TO WIN ONE All-Ireland football championship is fantastic, but pick up two in three years and it’s going to take some time to sink in.
It’s understandable then why Dublin’s Cian O’Sullivan struggles to compare and contrast their win in 2011 with last month.
“They were two amazing victories and we’re just enjoying them as much as we can and there was a bit more of a fuss made in 2011 because it had been so long but other than that no.”
The hard work, the long days; none of that changed between 2011 and now either.
“I suppose in 2011 we kind of put a shield around ourselves and tried to keep it within the team and did likewise this year so there is a real sense of achievement within the team just like 2011.
“It’s not until after the game that you realise just how much it means to everyone else your family and friends and fans so, I suppose, it was very sweet getting the second one after it being so long in 2011.
“There was still the same sense of satisfaction and the amount of work you put in all year is incredible and to have it payoff is just a sense of achievement.”
The Kilmacud Crokes man also feels that having the experience of being there and doing that was one of the reasons they overcame Mayo on the day.
“From a logistical point of view there’s a lot of things you need to get out of the way in the run up to the game — tickets, organising the banquet and all those kind of things — they can be a bit of a distraction for guys.
“So we knew all that from 2011 and we had learned a few lessons and definitely that stood to us.
“Then the other thing is there is a lot being said in the media and social media is such a big thing these days and knowing from 2011 to keep your head out of that and shut it off and delete the apps on your phone or whatever it took and to keep the focus and keep the head straight and definitely we brought those things from what we learned in 2011.”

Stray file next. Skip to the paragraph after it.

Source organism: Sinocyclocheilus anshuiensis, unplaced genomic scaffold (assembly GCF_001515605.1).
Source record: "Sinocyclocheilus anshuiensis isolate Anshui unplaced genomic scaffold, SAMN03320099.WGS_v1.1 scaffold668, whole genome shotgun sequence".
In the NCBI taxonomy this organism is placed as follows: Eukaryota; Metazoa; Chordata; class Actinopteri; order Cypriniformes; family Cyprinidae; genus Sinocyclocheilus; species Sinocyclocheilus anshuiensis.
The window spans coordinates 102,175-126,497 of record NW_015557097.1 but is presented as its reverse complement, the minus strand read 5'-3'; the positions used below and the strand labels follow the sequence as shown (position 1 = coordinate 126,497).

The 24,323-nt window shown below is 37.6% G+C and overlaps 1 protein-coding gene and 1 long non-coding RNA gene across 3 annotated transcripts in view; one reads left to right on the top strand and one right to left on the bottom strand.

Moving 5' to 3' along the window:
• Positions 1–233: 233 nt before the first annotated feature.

One of the sweeter aspects of another summer of Sam was silencing pundits who were critical of the Dublin midfield, regarding it as the Blues’ weak-link.
“We struggled against Meath and they got a foothold around the middle and we focused on that going into the quarter final.
“It is such a key area of the pitch and is where possession is won and it is something we focused on after that game and I think we got on top of it from there on in and there was a great sense of satisfaction.
“It’s not just the two midfielders these days it is almost eight with the the half backs and half forwards as well but we were happy with how it went.”
Stephen Cluxton’s leadership
O’Sullivan is also quick to heap praise on Dubs captain Stephen Cluxton whose kick outs played such a pivotal role in their championship bid.
“It is such a crucial part of the game to retain possession. We have the kick out and our mentality is it’s our ball and when you have someone like Clucko in goals who can kick so accurately it is a great comfort to have.
“I think he really showed on All-Ireland final day that he could pick out some great passes and he can get the flight of the ball perfect so that guys were running onto the ball.”
Cluxton also proved to be a great inspiration as captain:
“He’s talented, he’s such a hard worker and he leads by example. He’s always been a vocal person within the team. He’s one of those guys that when he starts talking in the dressing-room, everyone just shuts up and listens.
“That came a bit more to the fore this year, given he was captain. But he has always been like that.”
And as for Dublin’s ambition, O’Sullivan says that while the players are too busy celebrating to think about dynasty building, they do believe they have more titles in them.
“I suppose it has kind of been bandied around over the last week or two. But I’d say lads are just trying to celebrate and enjoy the week.
“There is no reason why this team can’t go on and compete for an All-Ireland next year or in the next few years to come. We have some great talent in the team at the moment and there are some other fantastic guys coming through the ranks, like Shane Carthy and Cormac Costello.
“They’re both only 19 and fantastic players and I’m sure we’ll see a lot of them and others in years to come.”
Cian O’Sullivan appeared at the launch of the SKINS GAA School where young GAA players from across the country, between the ages of 13 and 18 years of age, can enter a competition to win a trip to Johnstown House, Co Meath for a day of high quality coaching. For more details, go here
Additional reporting Fintan O’Toole.